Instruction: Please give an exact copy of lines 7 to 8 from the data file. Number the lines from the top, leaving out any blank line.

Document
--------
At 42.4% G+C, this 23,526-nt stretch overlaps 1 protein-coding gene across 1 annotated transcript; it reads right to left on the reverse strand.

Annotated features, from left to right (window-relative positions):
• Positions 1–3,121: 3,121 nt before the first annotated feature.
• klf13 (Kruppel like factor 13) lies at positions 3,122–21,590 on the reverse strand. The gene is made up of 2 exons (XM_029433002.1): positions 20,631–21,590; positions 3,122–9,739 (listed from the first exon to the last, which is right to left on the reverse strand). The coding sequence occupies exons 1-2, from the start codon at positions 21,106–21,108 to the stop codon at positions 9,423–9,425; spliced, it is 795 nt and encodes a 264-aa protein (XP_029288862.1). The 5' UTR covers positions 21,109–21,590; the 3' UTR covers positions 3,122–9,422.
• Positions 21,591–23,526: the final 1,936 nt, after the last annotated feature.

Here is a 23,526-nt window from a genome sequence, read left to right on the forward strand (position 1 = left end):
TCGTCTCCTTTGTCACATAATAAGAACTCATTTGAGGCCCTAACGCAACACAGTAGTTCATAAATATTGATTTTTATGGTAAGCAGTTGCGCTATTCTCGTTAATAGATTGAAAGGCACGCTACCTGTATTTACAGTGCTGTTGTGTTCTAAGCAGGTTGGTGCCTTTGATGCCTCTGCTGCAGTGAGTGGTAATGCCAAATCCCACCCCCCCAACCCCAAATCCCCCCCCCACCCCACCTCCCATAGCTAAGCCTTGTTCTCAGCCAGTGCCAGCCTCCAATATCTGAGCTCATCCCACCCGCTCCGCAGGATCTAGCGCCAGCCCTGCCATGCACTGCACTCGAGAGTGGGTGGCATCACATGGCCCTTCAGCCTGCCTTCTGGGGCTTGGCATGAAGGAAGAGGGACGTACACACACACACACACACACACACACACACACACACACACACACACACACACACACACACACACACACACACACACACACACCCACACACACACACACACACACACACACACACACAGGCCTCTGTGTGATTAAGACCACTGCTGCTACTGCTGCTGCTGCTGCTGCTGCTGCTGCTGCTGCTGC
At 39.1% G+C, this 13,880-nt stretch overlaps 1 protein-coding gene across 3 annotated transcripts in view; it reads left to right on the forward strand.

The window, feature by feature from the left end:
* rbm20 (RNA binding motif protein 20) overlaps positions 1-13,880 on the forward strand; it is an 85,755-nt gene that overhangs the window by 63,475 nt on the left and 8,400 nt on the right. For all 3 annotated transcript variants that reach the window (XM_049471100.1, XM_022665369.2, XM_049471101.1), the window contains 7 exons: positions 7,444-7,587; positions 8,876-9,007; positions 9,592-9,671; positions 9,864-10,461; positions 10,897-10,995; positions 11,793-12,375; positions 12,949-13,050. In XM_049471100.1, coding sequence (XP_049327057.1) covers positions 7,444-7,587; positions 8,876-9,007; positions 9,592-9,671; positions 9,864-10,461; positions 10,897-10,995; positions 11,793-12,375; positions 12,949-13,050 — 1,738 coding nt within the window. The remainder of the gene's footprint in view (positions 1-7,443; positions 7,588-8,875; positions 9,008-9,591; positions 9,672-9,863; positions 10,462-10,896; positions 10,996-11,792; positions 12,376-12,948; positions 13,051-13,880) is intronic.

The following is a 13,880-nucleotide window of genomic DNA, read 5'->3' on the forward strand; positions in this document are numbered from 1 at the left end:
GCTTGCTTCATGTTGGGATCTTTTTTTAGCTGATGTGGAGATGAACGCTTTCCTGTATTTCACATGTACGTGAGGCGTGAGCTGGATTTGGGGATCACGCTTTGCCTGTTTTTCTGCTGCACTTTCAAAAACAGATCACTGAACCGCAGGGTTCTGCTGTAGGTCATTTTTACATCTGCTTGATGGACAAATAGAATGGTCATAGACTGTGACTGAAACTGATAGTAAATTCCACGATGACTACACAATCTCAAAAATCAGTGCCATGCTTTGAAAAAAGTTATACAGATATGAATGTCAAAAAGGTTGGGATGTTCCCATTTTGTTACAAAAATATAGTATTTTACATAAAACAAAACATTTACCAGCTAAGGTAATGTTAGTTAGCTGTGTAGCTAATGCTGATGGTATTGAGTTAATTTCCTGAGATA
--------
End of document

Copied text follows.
TCGTCTCCTTTGTCACATAATAAGAACTCATTTGAGGCCCTAACGCAACACAGTAGTTCATAAATATTGATTTTTATGGTAAGCAGTTGCGCTATTCTCGTTAATAGATTGAAAGGCACGCTACCTGTATTTACAGTGCTGTTGTGTTCTAAGCAGGTTGGTGCCTTTGATGCCTCTGCTGCAGTGAGTGGTAATGCCAAATCCCACCCCCCCAACCCCAAATCCCCCCCCCACCCCACCTCCCATAGCTAAGCCTTGTTCTCAGCCAGTGCCAGCCTCCAATATCTGAGCTCATCCCACCCGCTCCGCAGGATCTAGCGCCAGCCCTGCCATGCACTGCACTCGAGAGTGGGTGGCATCACATGGCCCTTCAGCCTGCCTTCTGGGGCTTGGCATGAAGGAAGAGGGACGTACACACACACACACACACACACACACACACACACACACACACACACACACACACACACACACACACACACACACACACACACCCACACACACACACACACACACACACACACACACAGGCCTCTGTGTGATTAAGACCACTGCTGCTACTGCTGCTGCTGCTGCTGCTGCTGCTGCTGCTGCTGC
At 39.1% G+C, this 13,880-nt stretch overlaps 1 protein-coding gene across 3 annotated transcripts in view; it reads left to right on the forward strand.